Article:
VEGI kicks off growing season, thanks volunteers


ALAMOSA — More than 55 community members gathered to honor outstanding volunteers and partners at the 2017 Valley Educational Gardens Initiative (VEGI) Kick-Off.  

VEGI, a garden educational program of La Puente, kicked off its growing season by recognizing “prominent community members who have helped grow our gardens and our programs” for their contributions. Honorees including Luette Frost, the gardens’ first volunteer back in 2002, Alamosa Elementary principals Lori Smith and Christy McBee who welcome more than 270 annual garden lessons each school year, Garden-in-a-box recipients, members of La Puente’s Veteran’s Program who grow food in the Shelter GrowDome, and local community leaders who volunteer, contribute, and help mold the impactful and important work VEGI does in the SLV.

For those who haven’t had a chance to learn much about VEGI, venture on down to what used to be an old parking lot on the corner of State and 11th, and discover a transformed terrain. A lot of hard work and dedication went into that community garden space. VEGI serves a need in the Valley because of high rates of hunger and food insecurity in this region as well as the lost skill of growing food. VEGI strives to provide fresh produce to those in need and to offer a grassroots approach through offering educational programming for local community members, focused on youth.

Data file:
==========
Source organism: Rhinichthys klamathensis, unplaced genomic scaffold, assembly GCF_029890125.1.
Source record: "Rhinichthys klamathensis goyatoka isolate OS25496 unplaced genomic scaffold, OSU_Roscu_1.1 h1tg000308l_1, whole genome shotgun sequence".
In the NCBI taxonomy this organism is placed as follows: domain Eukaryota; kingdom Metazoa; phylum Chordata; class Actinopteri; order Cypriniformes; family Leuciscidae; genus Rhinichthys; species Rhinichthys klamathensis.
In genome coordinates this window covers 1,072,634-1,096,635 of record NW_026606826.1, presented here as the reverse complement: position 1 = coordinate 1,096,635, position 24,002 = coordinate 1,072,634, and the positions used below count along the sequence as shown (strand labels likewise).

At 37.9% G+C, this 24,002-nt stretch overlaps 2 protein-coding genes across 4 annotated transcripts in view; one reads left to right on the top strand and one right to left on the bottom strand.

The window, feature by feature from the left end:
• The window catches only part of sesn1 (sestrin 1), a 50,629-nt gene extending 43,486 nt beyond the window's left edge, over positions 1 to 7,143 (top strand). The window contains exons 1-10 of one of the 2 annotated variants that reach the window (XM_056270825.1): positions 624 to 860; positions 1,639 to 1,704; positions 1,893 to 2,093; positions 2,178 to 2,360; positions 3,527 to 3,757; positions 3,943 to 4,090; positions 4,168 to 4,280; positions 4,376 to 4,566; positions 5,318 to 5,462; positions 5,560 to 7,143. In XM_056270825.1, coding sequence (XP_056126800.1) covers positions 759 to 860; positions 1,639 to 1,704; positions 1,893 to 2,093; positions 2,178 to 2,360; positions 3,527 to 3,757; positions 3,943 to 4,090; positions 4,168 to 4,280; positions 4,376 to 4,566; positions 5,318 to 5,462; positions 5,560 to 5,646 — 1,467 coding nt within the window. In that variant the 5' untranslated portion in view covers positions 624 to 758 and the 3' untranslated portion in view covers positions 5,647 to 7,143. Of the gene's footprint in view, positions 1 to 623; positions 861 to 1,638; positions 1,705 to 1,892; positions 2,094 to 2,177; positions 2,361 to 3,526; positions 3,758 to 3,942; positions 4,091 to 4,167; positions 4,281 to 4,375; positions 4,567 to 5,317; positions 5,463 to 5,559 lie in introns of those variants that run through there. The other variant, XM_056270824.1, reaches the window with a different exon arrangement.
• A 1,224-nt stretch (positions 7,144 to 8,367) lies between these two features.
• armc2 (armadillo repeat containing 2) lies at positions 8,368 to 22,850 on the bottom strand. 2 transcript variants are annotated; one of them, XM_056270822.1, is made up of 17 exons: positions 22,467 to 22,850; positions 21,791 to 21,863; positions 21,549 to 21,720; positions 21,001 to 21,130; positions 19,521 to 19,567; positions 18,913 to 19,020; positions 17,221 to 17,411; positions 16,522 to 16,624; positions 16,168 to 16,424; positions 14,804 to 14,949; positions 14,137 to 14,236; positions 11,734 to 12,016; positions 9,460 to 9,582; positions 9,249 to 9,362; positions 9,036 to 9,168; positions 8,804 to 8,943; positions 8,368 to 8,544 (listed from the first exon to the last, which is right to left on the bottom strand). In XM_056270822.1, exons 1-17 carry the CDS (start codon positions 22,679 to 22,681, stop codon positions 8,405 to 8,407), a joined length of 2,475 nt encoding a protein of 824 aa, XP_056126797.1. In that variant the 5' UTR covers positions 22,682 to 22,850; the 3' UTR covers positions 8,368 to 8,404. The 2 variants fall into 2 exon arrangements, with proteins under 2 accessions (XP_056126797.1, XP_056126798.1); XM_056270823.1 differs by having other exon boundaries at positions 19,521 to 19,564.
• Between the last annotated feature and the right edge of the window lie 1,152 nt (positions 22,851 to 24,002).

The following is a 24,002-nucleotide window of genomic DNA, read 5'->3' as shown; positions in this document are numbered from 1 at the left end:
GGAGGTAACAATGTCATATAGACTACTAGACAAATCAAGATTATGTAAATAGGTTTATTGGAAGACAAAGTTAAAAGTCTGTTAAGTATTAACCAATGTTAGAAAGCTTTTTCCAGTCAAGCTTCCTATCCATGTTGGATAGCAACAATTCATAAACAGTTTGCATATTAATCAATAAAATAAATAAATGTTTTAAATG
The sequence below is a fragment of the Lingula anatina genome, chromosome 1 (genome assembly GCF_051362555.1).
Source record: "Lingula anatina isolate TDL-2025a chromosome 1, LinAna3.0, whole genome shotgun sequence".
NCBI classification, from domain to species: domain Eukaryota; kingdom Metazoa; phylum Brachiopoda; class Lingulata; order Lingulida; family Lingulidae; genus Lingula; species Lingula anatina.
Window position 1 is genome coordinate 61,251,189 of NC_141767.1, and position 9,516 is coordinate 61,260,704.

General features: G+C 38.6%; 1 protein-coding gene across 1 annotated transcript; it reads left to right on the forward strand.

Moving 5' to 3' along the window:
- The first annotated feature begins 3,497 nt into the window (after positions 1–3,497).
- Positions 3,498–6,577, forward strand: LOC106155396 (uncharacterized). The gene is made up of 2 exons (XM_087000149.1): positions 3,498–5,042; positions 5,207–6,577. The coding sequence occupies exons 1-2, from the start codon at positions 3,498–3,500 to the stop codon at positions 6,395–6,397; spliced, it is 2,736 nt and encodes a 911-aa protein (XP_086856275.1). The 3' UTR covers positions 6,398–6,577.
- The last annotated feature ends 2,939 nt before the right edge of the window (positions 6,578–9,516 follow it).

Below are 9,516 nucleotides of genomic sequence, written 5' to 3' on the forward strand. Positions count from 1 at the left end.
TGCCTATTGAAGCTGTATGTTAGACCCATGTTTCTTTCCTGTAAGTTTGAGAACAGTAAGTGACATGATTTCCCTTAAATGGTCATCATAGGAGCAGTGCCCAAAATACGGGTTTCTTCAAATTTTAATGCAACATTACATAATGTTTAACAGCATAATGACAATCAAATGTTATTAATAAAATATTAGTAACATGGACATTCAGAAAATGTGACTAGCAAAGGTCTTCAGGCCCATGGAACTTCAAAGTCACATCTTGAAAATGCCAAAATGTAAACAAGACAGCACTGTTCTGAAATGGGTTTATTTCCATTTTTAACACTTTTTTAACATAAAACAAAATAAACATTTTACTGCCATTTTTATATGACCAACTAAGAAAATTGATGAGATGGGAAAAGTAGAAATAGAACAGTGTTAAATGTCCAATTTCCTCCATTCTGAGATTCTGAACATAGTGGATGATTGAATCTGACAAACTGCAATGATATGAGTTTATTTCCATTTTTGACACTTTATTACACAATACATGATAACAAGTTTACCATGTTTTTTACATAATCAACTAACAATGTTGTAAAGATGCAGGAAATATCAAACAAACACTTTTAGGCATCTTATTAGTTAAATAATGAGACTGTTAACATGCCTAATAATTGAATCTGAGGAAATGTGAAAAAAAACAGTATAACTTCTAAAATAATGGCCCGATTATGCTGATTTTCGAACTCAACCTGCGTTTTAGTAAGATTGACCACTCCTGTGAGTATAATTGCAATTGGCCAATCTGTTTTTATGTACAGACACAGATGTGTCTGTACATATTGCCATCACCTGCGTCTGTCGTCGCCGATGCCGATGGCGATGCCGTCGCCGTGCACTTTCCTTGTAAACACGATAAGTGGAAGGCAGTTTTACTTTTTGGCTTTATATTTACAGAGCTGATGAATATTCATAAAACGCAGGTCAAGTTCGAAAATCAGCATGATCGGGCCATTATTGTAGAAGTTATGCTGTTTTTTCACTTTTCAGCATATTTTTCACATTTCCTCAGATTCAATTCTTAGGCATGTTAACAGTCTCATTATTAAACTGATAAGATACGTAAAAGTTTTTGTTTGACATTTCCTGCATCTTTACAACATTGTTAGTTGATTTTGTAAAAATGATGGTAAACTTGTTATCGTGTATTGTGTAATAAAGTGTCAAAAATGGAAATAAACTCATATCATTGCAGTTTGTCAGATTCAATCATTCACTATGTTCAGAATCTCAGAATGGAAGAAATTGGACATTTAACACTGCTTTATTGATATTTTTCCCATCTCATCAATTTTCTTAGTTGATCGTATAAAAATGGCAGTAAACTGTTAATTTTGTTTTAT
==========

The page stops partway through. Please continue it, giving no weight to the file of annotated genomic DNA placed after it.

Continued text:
Within the past year, on less than two acres of land, VEGI grew more than 1,200 pounds of fresh produce all of which was donated to the shelter, food bank, and elementary school cafeteria. When young minds see where their food comes from and are a part of the growing process from seed to harvest, they eat more nutritious foods and take better care for their environment.

These efforts wouldn’t be possible without the volunteers and donors who give their time, money, and insight. VEGI also recognizes those who planted the first seeds of the program, who maintain garden spaces for themselves, their families, and their communities, partners who include garden programming in their work, and people who are open to learning a skill while contributing a service. This mutual benefit is the essence of the Garden-in-a-box program that has provided more than 50 local families with locally constructed garden boxes, soil, seeds and seedlings, and mentorship and support over the last decade. It is with a spirit of collaboration and willingness that these gardens are able to thrive every season.

The community is invited to take part this season. Whether at Boyd Community Garden Nights Tuesdays 5-7 p.m. starting May 2nd, or through supporting educational efforts, VEGI is grateful to those who leave their legacy and those who continue to carry the mission forward.

Top: VEGI Director Claudia Ebel is shown with garden volunteer Raymond and AmeriCorps volunteer Afum.

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